In the 1960’s there was Yves Saint Laurent and his Mondrian dress resplendent in red, yellow and blue, among other flourishes of color and fashion throughout the heady decade of artistic explorations. The 1970’s, on the other hand, are more associated with recession and a post-hippie haze of depressive times colored by austerity culturally, politically, economically, and aesthetically. Not so in the world of cars, especially Porsche, for the German manufacturer with their mainstay model 911, now celebrating its 50th year, went through a decade of color experimentation never paralleled before or after. Other than the fact Porsche is now revisiting these colors of the past by reissuing them on present cars. 

I first came across the full extent of the depravity when looking for a Carrera RS from 1973, which buried in a small town in Germany was such a well-preserved specimen, it didn’t put me off that it was “Signal Yellow.” No photo can prepare you until you stand in front of the object in what could only be equated to an American street sign warning drivers to “YIELD” or a school bus from the period. When they use the word signal to describe this hue, they seem to have been referring to the fact the color is as strong a sign as any to get out of the way and run for safety. I bought the car due to its condition but never warmed up to a sports car that looked like a thinly disguised New York City taxi!   ... weiterlesen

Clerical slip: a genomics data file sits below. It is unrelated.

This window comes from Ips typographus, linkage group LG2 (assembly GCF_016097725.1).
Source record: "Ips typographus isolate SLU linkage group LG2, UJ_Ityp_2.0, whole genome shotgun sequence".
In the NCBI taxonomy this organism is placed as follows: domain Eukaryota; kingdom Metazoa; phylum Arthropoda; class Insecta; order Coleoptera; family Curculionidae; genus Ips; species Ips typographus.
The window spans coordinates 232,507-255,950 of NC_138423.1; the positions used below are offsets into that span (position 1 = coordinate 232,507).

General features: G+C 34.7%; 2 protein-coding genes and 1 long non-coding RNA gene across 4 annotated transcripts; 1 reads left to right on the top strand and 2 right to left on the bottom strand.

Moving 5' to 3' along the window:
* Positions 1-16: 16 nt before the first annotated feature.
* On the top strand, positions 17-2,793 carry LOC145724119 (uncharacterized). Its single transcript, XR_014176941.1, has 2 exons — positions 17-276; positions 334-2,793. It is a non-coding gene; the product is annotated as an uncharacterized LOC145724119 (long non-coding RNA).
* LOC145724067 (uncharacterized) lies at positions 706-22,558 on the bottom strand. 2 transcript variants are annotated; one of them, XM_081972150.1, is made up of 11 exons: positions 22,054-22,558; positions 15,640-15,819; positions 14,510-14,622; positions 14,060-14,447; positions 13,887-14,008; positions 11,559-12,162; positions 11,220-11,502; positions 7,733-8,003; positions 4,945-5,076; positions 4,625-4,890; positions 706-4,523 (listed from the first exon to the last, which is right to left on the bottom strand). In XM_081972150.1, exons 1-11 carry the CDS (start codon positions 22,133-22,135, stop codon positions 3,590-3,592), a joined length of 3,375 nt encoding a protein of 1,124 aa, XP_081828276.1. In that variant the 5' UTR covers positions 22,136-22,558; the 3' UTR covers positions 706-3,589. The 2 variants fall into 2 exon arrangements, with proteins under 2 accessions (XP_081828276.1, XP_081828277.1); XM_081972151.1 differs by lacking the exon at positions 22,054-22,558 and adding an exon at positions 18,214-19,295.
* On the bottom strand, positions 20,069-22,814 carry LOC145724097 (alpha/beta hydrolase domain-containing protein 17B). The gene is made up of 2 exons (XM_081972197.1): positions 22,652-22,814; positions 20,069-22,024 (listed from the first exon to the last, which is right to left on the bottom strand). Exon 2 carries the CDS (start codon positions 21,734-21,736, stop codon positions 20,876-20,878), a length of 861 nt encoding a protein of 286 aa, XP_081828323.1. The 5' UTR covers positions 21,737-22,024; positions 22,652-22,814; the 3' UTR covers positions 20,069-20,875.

At the TEFAF: More Museum Than Bazaar

18.03.2013

At the ripe old age of 47, come April, is Art Cologne, the world’s oldest fair of 20th- and 21st-century fine art. Art Basel, the market-leading event, turns 43 in June. The youngster, at 38, the European Fine Art Fair (TEFAF) in Maastricht, the Netherlands, shows the oldest art but has an ever-increasing presence of contemporary. TEFAF is also the world’s longest-running fair: March 15th-24th—three days more than the norm.

The recently completed Armory Show (b.1994) in New York is hanging on for dear life even as Artinfo.com’s Louise Blouin contemplates (or, negotiates) its purchase, with the New York editions of super-supercilious Frieze Art Fair (b. 2003 in London) chomping at its heels (May will be the second New York iteration of Frieze). Welcome to the international art fair wars.  ... weiterlesen

hyper-artflation

18.03.2013
pardon my lack of photoshopping skills
pardon my lack of photoshopping skills

when you look at galleries reselling art only recently purchased at auction for wild and obnoxious increases of up to 300%, which i witnessed at maastricht, you have some mighty unhealthy hyper-artflation. sadly, the higher and higher prices are for fewer and fewer artists.

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"Die Kunstwelt ist wie eine Mafia, es gibt ein ungeschriebenes Gesetz des Stillschweigens", sagt Kenny Schachter. Auf seinem Monopol-Blog bringt der britische Kunsthändler Licht ins Dunkle und macht die Mechanismen des Marktes transparent. In englischer Sprache